One of the most important things estate planning can do for Millennials is to get them to think about what happens to their belongings and their children after they pass away. Estate planning focuses the mind on how the decisions we make, can have a long-term impact on our loved ones.

If done properly, estate planning also gets young people to think about their need to save money for retirement, emergencies and the possibility they might pass away while they have minor children.

If you are a Millennial, then seek out an estate planning attorney.

You should go ahead and get your first estate plan, just in case something does happen. That will get you started on making important plans, which is a good habit to get into.

Reference: Christian Science Monitor (March 7, 2017) "Millennials, don't forget estate planning."

 

Hire the Right Attorney for Your Estate Plan

Business_meeting[1]Most attorneys are specialists in their particular practice areas. For your estate planning, you should hire  an attorney who is a specialist in estate planning.

Human beings can only become truly knowledgeable in a limited number of areas. We cannot all be experts on everything. This is true even within disciplines.

For example, if you wanted to learn something about the history of 16th century Britain, you would be unlikely to learn very much by asking a historian who specializes in the Roman Empire. You would want to ask a historian who specializes in English history. Even better would be asking someone who   only studies 16th century Britain.

A similar need for specialization is even more obvious, when you think about your health.

If you need heart surgery, you would not seek the services of an ear, nose and throat specialist. You would not even want a neurosurgeon. You would want a cardiac surgeon.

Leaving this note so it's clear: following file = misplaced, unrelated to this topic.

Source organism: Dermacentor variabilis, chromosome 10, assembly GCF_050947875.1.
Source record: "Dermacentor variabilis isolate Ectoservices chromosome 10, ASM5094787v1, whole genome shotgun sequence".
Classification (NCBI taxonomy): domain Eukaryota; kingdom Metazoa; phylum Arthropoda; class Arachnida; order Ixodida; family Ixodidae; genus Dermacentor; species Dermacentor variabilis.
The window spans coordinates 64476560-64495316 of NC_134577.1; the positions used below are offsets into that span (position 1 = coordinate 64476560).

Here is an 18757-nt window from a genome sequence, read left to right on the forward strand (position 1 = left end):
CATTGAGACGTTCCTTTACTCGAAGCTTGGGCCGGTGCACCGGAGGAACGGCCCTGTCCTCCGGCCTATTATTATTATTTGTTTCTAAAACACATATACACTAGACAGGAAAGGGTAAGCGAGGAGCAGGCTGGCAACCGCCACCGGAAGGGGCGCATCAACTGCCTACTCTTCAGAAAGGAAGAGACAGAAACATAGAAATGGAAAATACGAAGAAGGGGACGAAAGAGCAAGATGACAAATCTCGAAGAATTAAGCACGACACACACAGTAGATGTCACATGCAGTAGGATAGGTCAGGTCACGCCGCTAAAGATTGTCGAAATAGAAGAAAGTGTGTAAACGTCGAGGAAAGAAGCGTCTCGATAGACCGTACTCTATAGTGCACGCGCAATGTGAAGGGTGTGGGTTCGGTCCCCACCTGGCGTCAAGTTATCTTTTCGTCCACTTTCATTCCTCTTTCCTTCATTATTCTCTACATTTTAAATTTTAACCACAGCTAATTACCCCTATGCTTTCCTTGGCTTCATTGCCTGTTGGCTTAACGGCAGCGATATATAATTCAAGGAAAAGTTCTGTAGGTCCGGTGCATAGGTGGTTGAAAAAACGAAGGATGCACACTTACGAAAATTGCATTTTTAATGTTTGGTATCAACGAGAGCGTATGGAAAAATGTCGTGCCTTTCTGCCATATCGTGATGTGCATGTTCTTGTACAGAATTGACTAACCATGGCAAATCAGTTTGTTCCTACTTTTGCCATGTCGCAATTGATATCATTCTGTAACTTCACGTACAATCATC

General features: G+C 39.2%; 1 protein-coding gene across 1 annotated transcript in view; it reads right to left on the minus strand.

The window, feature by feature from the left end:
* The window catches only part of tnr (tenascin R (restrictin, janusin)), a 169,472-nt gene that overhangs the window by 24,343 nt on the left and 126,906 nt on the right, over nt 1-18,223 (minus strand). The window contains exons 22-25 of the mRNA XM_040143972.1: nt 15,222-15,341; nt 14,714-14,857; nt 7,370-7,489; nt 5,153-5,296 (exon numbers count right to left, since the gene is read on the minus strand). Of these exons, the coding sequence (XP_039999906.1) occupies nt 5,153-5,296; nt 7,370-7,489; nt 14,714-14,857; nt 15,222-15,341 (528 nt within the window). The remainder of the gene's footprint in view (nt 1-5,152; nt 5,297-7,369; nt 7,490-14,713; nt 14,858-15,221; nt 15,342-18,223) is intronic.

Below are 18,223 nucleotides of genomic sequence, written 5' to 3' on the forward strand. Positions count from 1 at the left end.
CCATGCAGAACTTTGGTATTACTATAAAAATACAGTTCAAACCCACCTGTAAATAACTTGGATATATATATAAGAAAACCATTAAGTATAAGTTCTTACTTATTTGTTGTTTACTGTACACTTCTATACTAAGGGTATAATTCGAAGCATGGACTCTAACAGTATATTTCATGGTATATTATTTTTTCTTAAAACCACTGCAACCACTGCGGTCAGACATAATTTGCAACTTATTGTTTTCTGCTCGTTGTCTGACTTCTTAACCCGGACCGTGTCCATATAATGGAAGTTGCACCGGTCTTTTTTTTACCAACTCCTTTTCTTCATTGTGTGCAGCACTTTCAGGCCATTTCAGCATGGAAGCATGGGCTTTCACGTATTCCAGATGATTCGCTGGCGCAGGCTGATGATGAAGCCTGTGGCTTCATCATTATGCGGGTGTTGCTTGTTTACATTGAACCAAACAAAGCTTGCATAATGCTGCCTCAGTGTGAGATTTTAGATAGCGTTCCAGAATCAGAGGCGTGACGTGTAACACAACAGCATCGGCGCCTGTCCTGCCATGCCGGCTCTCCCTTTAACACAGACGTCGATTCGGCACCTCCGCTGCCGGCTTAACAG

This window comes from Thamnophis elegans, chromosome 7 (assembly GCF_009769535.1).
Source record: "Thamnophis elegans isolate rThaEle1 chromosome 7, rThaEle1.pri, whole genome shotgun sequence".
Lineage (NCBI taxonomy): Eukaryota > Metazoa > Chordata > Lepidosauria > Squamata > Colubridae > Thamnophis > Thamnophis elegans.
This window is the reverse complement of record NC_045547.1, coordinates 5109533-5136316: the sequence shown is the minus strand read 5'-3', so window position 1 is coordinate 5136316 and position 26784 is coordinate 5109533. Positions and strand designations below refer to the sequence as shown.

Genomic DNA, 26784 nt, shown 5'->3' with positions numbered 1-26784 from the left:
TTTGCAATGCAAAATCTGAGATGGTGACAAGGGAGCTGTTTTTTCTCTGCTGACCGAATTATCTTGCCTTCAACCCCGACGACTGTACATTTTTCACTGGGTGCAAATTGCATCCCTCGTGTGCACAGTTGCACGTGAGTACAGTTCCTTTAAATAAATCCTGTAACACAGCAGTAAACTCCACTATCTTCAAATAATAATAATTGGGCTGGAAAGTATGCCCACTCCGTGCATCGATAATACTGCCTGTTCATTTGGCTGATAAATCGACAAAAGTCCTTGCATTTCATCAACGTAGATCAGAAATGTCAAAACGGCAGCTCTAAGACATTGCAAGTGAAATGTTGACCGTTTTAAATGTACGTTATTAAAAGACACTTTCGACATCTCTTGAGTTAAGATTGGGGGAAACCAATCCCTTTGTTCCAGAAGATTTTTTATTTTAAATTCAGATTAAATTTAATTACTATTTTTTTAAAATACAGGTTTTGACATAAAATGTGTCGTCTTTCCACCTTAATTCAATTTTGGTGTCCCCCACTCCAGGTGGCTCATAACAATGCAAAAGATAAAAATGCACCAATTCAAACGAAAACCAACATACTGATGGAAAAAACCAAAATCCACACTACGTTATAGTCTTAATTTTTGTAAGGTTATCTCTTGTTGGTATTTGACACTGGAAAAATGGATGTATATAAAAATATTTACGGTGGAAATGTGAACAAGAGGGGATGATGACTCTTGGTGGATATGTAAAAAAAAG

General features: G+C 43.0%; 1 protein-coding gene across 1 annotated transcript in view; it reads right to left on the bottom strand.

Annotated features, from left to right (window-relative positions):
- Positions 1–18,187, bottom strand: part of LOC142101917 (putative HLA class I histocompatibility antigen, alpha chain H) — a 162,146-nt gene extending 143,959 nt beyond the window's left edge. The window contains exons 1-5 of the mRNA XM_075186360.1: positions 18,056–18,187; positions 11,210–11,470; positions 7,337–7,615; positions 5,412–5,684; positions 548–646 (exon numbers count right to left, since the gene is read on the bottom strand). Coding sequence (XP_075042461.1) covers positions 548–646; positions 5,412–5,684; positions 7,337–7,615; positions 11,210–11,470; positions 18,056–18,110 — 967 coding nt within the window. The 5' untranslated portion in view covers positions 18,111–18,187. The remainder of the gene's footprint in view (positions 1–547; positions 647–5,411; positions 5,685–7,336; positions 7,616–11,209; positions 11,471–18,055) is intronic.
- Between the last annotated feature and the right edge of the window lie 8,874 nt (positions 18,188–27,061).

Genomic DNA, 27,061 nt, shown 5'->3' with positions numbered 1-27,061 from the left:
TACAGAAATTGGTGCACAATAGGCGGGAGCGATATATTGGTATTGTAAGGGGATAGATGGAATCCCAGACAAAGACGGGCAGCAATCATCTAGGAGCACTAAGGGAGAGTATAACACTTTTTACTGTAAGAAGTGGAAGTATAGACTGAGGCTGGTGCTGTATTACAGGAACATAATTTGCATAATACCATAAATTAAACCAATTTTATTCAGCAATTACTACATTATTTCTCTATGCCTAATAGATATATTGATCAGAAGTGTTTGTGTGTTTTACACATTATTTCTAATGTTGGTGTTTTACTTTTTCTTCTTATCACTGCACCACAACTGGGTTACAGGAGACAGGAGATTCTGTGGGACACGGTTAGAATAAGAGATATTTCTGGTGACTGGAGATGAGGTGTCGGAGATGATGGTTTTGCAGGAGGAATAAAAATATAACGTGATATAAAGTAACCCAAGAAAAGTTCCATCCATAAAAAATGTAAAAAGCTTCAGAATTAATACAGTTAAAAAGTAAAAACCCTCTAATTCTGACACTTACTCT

The same thing is true with legal matters and estate planning, as the Norman Transcript points out in "The right attorney is needed for wills and estate planning."

Estate planning is a complicated and specialized legal field.

Only attorneys who have dedicated their lives to studying the field can be guaranteed to give you the services that you need. You might know someone who is excellent in criminal law or who excels at writing contracts. While he or she might even be willing to help you with your estate planning, you would be better off going to an estate planning expert.

Many avoidable mistakes are made when people do not seek out the services of attorneys who specialize in estate planning. Do not let those mistakes happen with your estate plan.

Reference: Norman Transcript (March 5, 2017) "The right attorney is needed for wills and estate planning."

 

IRS Audit Strategy Targets the Wealthy

Bigstock-Elder-Couple-With-Bills-3557267[1]In 2017 it is expected that the IRS will focus its auditing efforts on the wealthy, in order to get the most that they can out of their limited enforcement budget.

It used to be that the IRS was actually more likely to target middle class taxpayers for an audit than wealthy people. It is more difficult to audit the wealthy because they can afford to hire expert lawyers and accountants to fight the auditors.

However, years of cuts to the IRS budget have led to a change in tactics.

The IRS now prefers to target the wealthy for audits, so the agency gets the most bang for its buck. There is simply more money that the IRS can get by auditing the wealthy than by making sure middle class Americans have filed all of their taxes correctly.

This trend is expected to continue in 2017, according to Private Wealth in "This Year's Audits Are Bad News For The Rich."

The IRS is expected to go after common ways the wealthy often lower their tax bills and challenge  them to prove that they have done everything correctly.

For example, a charitable deduction over a certain limit might trigger the IRS to send a letter demanding proof of the donation. Reporting that money was put into a 529 education savings plan over a certain amount, could also trigger an automatic letter as could a whole lot of other common practices.

It is important that wealthy people get together with their estate planning attorneys and accountants to make sure they have done everything correctly to lower their tax bills, if they want to avoid problems with the IRS.  

Reference: Private Wealth (Feb. 28, 2017) "This Year's Audits Are Bad News For The Rich."